The other day, I was listening to a friend of mine vent about her "horrible" experience with the local oil company. She was running low on oil at home, and with a snowstorm coming, she wanted to fill her tank to make sure it didn't run out.
However, when she tried calling the company, she was placed on hold for what felt like an eternity. She then tried getting in touch with someone on Twitter and Facebook, and low and behold, the company had yet to set up an account.
"I'm never doing business with them again," she vowed. Just like that, a nearly two-decade relationship was terminated.
Personalized service becoming a must
Brand loyalty is a dying breed, if it hasn't passed away already. These days, it takes next-to-nothing to turn a customer away for good. Innovations like social networking sites, web chats and mobile devices have created a more impatient and demanding customer than ever.
In the digital age, consumers have come to expect service whenever and wherever. If you don't make that happen for them, they will have no problem brushing you aside for a company that will.
According to a recent InContact and Harris Interactive survey:
- 86 percent of consumers anticipate brands will offer service anytime and from multiple channels.
- More than half of Americans would consider switching brands based on the number of customer service platforms they offer.
- A quarter of consumers don't have any loyalty.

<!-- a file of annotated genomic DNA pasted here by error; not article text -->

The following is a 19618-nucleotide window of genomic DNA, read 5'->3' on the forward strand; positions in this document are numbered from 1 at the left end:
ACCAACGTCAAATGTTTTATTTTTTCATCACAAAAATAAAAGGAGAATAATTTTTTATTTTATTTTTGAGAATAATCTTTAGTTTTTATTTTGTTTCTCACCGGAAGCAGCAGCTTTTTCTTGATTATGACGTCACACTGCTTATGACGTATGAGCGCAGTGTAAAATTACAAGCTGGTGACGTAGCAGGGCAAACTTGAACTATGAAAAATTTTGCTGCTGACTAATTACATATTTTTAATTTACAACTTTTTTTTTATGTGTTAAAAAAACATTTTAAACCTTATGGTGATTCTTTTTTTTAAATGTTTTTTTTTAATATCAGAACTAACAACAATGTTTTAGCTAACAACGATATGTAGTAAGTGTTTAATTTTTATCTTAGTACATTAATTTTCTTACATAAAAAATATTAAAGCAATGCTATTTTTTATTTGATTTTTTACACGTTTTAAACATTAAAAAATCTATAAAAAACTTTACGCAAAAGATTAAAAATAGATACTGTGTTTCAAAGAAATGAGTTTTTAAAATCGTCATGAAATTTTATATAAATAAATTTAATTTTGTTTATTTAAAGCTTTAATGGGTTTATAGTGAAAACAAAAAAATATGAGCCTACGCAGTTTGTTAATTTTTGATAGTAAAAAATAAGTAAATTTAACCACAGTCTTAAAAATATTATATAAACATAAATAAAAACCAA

As a marketer you have to pay attention to this link between loyalty satisfaction and the communication channels for consumers. Social and mobile are really changing the game because organizations can't hide from their customers. Before, they were ready to build a moat, separating the organization from consumers, but social media dropped the drawbridge across it.
Punching back - give customers what they want
You're probably wondering right now, "How do I go about meeting these demands?" The answer is simple: Give customers what they want.
People have different preferences with regard to how they like communicating these days. Many consumers favor social media, others are keen on internet chats and some people still even like using that antique device known as a phone. Make sure you offer enough platforms so that customers will be able to choose the one they're comfortable with.
You don't need to have every single channel. If you think having both a Facebook and Twitter is beyond your capacity, choose one over the other. Just make sure you're delivering top-notch service through that channel, as poor social communication can actually have an adverse effect. At the same time, make sure you're not neglecting traditional service methods either.
I know it may seem like a lot of work, but the reality is that consumers are going to continue expecting service through these mediums. You should accommodate them now before they decide to take their business elsewhere.